During nearly two weeks in Mongolia, I saw and learned a lot. Most of it was very much Mongolia focused. I did witness one thing that will forever change how I value a business.
In the Western World, I have always thought that far too much was predicated on the notion of P/E multiples. Let’s face it, business is volatile. There are good and bad years. How can you possibly value a business based on last year’s earnings? Next year’s earnings are just a guess. You cannot possibly put a multiple on those.
For most of the past three decades, we were very fortunate in the US. The economy was stable, inflation was benign and interest rates remained low. This allowed business to be relatively predictable. Investors could value most businesses as cash flow streams that grew at a certain rate each year. The recent economic crisis has laid bare that sort of thinking. When the economy is growing a few percent a year, you can use fancy accounting to smooth out earnings. This becomes impossible during a severe contraction. The recent crisis has shown the volatility inherent in most businesses. It is just my hunch, but the disaster in 2008 wasn’t a fluke event. I think we will see a lot more economic volatility in the coming years now that the Federal Reserve has lost control of the business cycle. How do you value a business that has strong earnings one year and then no earnings the year after? How do you value a business with extreme volatility in annual results? P/E multiples become irrelevant. You need a different metric.
While visiting companies in Mongolia, I was struck by how perplexed they were when I asked them for an income statement. Usually the CEO’s first response to such a question was to take me on a tour of his facility. He would show me how much land he had and what sort of equipment he had. We’d go examine inventory or look at trucks. The whole idea of income seemed vague. When I looked through the formal income statements (if they existed), I was frequently confused. Why would a CEO expense 20 new trucks rather than capitalize and depreciate them? Didn’t he care that this turned a nice profit into an accounting loss for the year? Slowly, I was won over to their way of thinking. Income is volatile. The concept of ‘normalized earnings’ is nebulous at best. Why bother with it. Assets are what matter. Focus on the balance sheet!
The more time I spent in Mongolia, the more I realized that they think of economic life much like an insurance company would. You have a book value and some years that value grows (a profit), and some years it shrinks (a loss). Since for all practical purposes, debt does not exist in Mongolia, if your assets increase at year end, you’ve made money. Furthermore, there is currently a boom in asset values. As an investor, you can be confident that most assets are understated on the balance sheet.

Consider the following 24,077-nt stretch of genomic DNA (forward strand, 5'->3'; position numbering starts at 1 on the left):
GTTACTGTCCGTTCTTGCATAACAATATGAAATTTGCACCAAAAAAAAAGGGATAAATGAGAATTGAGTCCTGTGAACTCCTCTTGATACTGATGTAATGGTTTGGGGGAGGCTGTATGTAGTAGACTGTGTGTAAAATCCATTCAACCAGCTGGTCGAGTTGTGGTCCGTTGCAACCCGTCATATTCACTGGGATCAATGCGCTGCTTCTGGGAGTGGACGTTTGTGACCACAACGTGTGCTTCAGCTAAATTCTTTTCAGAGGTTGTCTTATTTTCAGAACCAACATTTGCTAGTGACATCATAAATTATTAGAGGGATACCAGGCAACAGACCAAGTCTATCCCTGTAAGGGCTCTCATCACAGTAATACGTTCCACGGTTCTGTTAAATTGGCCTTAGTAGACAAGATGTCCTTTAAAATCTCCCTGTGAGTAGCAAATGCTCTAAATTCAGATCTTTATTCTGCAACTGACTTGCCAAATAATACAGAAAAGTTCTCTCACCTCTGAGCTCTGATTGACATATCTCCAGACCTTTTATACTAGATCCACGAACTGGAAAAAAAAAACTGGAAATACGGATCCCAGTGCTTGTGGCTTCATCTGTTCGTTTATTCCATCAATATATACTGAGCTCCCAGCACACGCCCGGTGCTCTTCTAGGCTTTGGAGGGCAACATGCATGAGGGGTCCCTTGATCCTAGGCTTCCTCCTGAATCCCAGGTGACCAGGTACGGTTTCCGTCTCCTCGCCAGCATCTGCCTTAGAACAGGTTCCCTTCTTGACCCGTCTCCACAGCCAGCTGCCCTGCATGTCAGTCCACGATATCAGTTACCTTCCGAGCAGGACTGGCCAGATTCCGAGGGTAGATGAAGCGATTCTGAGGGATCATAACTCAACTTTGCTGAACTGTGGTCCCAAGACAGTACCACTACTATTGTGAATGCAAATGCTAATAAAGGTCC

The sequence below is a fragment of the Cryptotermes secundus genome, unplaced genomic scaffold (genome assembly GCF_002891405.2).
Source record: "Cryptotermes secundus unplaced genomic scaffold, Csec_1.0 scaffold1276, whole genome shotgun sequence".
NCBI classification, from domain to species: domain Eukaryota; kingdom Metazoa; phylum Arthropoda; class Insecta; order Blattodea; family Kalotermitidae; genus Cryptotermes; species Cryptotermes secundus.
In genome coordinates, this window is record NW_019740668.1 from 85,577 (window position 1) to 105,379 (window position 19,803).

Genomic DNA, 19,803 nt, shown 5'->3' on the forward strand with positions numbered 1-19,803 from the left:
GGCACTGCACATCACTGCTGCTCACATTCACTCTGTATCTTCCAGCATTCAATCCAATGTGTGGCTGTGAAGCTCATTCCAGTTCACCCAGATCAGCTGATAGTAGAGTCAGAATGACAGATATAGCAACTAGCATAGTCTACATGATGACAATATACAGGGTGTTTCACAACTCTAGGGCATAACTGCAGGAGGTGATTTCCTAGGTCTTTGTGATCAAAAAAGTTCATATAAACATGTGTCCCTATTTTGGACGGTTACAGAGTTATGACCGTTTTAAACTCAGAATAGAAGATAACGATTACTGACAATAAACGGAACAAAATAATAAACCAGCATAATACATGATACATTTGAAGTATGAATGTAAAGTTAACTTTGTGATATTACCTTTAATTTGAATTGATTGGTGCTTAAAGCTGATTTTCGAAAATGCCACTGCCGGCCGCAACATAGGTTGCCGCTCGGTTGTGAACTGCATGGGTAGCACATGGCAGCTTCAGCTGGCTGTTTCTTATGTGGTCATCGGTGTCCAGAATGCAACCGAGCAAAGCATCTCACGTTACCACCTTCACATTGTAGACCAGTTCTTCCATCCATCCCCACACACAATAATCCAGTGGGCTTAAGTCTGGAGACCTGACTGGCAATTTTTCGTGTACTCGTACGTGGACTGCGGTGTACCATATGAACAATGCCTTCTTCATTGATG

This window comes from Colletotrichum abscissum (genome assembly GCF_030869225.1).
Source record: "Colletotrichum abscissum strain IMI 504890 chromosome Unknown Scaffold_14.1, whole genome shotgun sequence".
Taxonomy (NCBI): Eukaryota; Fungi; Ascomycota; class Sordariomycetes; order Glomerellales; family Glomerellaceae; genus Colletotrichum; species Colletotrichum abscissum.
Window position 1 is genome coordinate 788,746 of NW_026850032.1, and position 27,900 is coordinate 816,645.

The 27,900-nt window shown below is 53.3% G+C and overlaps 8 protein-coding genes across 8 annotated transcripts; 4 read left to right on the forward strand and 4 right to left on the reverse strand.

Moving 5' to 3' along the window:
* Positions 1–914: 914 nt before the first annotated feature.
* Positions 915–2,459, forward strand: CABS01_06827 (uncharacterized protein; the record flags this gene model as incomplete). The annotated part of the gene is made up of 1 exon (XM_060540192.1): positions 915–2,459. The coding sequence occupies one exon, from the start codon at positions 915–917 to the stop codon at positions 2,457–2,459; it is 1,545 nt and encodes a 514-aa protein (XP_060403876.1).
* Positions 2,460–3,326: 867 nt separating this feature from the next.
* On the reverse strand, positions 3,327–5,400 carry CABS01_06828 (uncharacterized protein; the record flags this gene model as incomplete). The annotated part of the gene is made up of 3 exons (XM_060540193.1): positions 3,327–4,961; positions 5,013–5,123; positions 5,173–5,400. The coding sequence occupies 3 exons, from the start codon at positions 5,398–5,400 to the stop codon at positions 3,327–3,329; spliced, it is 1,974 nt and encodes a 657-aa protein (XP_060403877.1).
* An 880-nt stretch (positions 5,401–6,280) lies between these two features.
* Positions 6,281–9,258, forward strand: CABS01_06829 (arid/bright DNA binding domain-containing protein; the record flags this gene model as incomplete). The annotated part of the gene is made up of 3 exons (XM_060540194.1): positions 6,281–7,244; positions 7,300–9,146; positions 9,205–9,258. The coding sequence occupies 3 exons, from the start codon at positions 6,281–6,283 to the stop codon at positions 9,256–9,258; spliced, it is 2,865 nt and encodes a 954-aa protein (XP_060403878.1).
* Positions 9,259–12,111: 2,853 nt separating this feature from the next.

Mongolia has gone through some turbulence since the end of Communism. As an emerging market, it is always going to be more volatile than the mature economies of the world. No wonder so much focus is put on the balance sheet. Assets are real. They cannot lie. Our country will be experiencing more economic volatility in the near future—you can almost count on it. I think it’s time that we act more like the Mongolians. Unfortunately, this will be hard to do. Look at General Electric, one of our country’s most prestigious companies.
Tangible Assets $676 billion
Total Liabilities $629 billion
Net Book Value $47 billion
To this untrained eye, it looks perilously undercapitalized. Even when you consider that much of the balance sheet is taken up by their financial business. You have 676 billion in tangible assets and a mere 47 billion in book value to support them. A ten percent decline in asset value would more than wipe out the book value. General Electric is one of the best run companies in the world, everyone wants to emulate them. Unfortunately, with it comes to the balance sheet that might not be a good thing. Whereas General Electric was able to survive the most recent crisis without too much stress, many other companies were nearly wiped out. Does this sort of risk taking deserve a premium valuation?
I usually try to invest in growing businesses. I always have paid attention to the balance sheet, but the income statement was my real focus. After the past two years, my thinking has changed. I saw lots of profitable companies get wiped out by the recent economic collapse. It’s amazing how quickly a rapidly growing business can run into trouble if demand falls off. If you have a strong balance sheet, you can survive. Those who were leveraged had real issues. It makes you value the balance sheet more and more. In Mongolia, they have seen all of this. They are focused on the balance sheet and with good reason. After seeing how they think of value, I want to also think of valuation differently—I want to think of it their way. Earnings are erratic, but book value is something you can count on.
This is the final post on Mongolia. I’m not quite sure how to make a clean transition from balance sheets to cashmere, but Mongolia is well known for its cashmere. Due to surprisingly strong demand (thanks mom), let’s see how a cashmere scarf gets made. You start with raw material (above).
The cashmere then goes through a series of combing and pressing stages where it is cleaned and sorted by fiber length.
Once the cashmere is sorted, it gets dyed.
The colored cashmere is turned into yarn which is wound in spools.
All the many colors of yarn are eventually knit into a scarf.
In the final step, all the sewing is done, brand logo is added and the scarf is put in a bag for shipment to a retailer.